Sitting quietly, doing nothing, Spring comes, and the grass grows by itself. - Zen
All it needed was some rain and a warm spell and away it goes, full of energy and growing like crazy.
Weed might be a problem and a selective weedkiller may be required, following the directions on the label or pack. To stand up to the hard time we give it, the lawn may need a spring feed if not already done, followed by another in late summer.
Alternatively, applying a slow-release fertiliser in early May will probably be enough to see the grass through to Spring next year.
Whatever we do to the lawn, and often we give it a hard time, it springs back with vigour and calls out to be mowed. The trouble is, the more we mow the more we’re removing the lawn’s energy, so the cutting height is always important, lowering it gradually to summer height.
Sometimes an autumn feed may be required if the grass shows signs the soil is deficient. You have the choice of liquid or granular feeds and whichever you use it’s important to follow the instructions for application rates. Overdo it and you scorch the grass and, equally, if you use granular feed and there’s no rain after a couple of days, it will need watering to avoid the scorch. Sometimes in May there are prolonged dry spells and that might also call for watering.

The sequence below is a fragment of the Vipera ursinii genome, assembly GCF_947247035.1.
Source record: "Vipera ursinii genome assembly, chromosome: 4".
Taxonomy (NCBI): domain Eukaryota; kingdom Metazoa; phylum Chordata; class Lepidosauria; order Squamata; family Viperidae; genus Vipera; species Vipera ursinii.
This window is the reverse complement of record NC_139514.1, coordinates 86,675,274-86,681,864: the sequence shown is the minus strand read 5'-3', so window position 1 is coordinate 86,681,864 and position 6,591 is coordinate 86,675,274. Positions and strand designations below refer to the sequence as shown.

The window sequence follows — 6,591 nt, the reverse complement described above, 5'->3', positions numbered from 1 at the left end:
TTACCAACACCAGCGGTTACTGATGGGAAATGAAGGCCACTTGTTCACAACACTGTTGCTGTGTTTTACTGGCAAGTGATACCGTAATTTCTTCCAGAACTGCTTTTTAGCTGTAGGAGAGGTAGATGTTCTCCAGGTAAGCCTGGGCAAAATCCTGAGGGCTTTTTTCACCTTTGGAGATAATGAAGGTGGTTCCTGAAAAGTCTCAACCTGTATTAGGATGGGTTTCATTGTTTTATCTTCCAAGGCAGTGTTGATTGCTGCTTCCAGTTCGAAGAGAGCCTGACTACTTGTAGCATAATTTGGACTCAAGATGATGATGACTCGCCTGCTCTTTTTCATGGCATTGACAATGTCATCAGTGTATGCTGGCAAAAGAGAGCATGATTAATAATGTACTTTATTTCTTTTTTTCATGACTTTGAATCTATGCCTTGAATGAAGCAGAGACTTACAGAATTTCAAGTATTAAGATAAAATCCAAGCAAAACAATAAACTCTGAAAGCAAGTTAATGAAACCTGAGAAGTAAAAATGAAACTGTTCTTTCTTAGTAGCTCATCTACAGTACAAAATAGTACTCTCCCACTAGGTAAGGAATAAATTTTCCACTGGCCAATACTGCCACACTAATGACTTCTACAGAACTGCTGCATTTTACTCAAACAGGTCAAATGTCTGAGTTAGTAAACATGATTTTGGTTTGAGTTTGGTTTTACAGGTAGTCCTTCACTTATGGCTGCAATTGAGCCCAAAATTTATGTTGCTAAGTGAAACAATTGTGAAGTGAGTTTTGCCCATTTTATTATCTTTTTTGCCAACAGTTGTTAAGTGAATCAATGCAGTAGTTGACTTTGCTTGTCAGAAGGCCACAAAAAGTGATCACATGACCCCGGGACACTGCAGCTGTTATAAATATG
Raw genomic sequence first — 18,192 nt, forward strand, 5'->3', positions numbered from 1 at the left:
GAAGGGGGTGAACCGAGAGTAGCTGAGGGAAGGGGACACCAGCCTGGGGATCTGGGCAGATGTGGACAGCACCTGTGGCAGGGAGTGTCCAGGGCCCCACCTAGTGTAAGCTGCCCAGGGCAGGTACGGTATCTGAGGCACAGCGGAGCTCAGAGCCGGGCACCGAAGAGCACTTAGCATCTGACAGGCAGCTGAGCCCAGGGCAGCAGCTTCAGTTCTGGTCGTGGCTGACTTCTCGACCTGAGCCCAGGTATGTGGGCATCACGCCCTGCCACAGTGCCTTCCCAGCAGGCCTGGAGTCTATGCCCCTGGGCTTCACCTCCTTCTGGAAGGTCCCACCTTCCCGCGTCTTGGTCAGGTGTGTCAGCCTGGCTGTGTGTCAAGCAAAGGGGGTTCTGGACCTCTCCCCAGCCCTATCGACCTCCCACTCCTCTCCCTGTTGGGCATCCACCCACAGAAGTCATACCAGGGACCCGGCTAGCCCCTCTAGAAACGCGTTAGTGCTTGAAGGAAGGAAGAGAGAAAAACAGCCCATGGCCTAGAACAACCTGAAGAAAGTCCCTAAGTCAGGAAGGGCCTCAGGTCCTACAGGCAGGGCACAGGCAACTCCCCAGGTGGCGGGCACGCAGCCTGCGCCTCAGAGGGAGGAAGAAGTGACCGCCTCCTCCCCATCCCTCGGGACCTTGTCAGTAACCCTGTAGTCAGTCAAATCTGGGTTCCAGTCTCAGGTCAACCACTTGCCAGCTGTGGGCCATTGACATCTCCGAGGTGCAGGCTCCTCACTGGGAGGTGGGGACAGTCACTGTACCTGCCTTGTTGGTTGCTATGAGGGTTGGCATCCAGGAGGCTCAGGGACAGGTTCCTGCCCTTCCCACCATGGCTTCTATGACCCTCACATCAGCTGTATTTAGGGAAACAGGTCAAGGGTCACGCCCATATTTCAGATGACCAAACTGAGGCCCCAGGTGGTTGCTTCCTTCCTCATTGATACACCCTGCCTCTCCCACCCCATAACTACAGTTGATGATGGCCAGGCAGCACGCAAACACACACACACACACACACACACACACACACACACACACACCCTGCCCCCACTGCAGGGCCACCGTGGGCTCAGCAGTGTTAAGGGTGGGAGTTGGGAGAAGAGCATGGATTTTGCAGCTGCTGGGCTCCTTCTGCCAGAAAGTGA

Last month we talked about moss and how it can be dealt with organically. If moss persists you can apply lawn sand, which is a mixture of sulphate of iron: Fe (ferrous sulphate) and nitrogen (N) in the right measure. Ensure the lawn is watered thoroughly after application. The nitrogen will encourage grass growth while the nitrogen kills the moss. You will have the black residue which needs removing with a spring tine rake.